Prayer and Burnout
Written in July 2002
In recent times I have been reflecting much on the idea that prayer is one of the surest means of preventing burnout. I have thought a lot about this as many have told me recently that the schedule I keep makes me a prime candidate for burnout. I suppose the jury is not in on this yet. Perhaps in 15 years from now I will be able to speak with more confidence on this issue. But I do believe that time spent daily lingering in the presence of God is a great antidote to burnout and other ill effects of stress and hard work. Here are some reasons for that belief.
- If spending a good time with God each day is a non-negotiable factor in our daily calendar, then this time could really help slow us down and heal that unhealthy restlessness and rushed attitude that often causes burnout. There are few things that help heal our restlessness as time spent lingering in the presence of God. If a fixed time has been set apart each day for prayer, then there is no point rushing through the exercise as we are going to spend that amount of time whether we rush or not. That time has been blocked out for prayer in our schedules. So we are forced to change gears from stressful rush to restful lingering in the presence of God.
- An hour or more spent each day in the presence of the almighty and sovereign Lord of the universe does wonders to our sense of security (Psa. 46:1-11), the lack of which is another common cause of burnout. With security comes “the peace of God which transcends all understanding” (Phil. 4:7) which is surely a wonderful treasure to live life with. When we do not have security in our tie with God, we will be restlessly running from activity to activity subconsciously hoping that our activity would fill the void in our lives. We are, in fact, afraid to stop and be silent before God. I once heard the Singaporean Dr. Robert Solomon say, “We are uncomfortable with silence because silence forces us to face God.” So we go on with our busy activity till we drive ourselves to the ground!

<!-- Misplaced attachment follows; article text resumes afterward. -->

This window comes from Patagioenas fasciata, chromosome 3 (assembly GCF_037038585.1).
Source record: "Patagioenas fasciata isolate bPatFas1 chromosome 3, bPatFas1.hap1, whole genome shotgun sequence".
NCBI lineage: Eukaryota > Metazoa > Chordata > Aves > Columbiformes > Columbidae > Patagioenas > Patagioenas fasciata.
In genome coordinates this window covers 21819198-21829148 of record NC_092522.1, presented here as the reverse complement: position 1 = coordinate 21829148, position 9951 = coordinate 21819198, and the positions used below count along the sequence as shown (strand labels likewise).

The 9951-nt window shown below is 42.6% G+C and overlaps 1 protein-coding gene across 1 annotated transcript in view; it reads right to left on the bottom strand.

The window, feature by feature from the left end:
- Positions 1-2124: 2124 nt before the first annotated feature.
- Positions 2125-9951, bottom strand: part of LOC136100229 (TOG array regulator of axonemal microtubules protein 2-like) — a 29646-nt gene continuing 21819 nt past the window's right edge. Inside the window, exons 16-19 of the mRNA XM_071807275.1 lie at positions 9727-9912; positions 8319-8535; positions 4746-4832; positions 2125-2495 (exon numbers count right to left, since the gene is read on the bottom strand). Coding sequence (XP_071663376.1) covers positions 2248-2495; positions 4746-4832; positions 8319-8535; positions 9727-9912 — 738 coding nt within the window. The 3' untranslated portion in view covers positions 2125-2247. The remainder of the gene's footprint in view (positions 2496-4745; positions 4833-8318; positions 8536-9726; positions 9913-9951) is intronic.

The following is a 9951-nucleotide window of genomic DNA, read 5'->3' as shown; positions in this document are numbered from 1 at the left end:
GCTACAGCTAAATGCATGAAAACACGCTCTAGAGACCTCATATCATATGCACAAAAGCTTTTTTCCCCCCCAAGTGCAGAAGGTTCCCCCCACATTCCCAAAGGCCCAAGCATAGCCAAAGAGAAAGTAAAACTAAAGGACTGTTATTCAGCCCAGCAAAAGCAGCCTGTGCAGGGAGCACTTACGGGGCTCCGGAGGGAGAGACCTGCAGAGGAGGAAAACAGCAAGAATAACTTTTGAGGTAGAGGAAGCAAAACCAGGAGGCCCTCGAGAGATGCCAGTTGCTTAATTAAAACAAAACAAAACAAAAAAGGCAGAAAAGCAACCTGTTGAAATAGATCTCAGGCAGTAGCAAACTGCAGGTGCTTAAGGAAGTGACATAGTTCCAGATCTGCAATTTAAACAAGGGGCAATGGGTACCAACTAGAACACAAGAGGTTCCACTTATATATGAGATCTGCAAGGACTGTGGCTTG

- The peace we just described is the result of presenting our requests to God (Phil. 4:6). When we spend time with God we are able to “cast all [our] anxiety on him because he cares for [us]” (1 Pet. 5:7). It was during a time of deep crisis in our ministry that I discovered the great release that comes from consciously handing over our burdens to God. I had difficulty going to sleep because I was overwhelmed by worry over the situation. I learned to confess my inability to bear these burdens alone and to place them upon God by a conscious act of release. And release was what I felt as a result of this.
- When we pray we open up our hearts to God. And if someone has hurt us, then we are going to grapple with God over that. This grappling gives God an opportunity to break through into our lives with his comfort. And that comfort enables us to overcome bitterness over people’s actions. What a heavy burden bitterness is for a person to bear! It will drag us down in our spiritual lives and make us prime candidates for burnout.
- If, during our time with God, a lot of time is spent in intercession, we have become conduits of love. When we pray for others love is flowing out of our lives. But this is not a love that drains us of our emotional strength. We are praying, which means that we are in touch with him who is the inexhaustible source of love. As love goes out through prayer, God’s love comes in, and the regular flow of love in and out of our lives makes us glow with the joy that love alone can produce.
So our time spent with God each day becomes the most refreshing thing that we do. Such freshness attacks those triggers of burnout that often accompany our stresses and strains.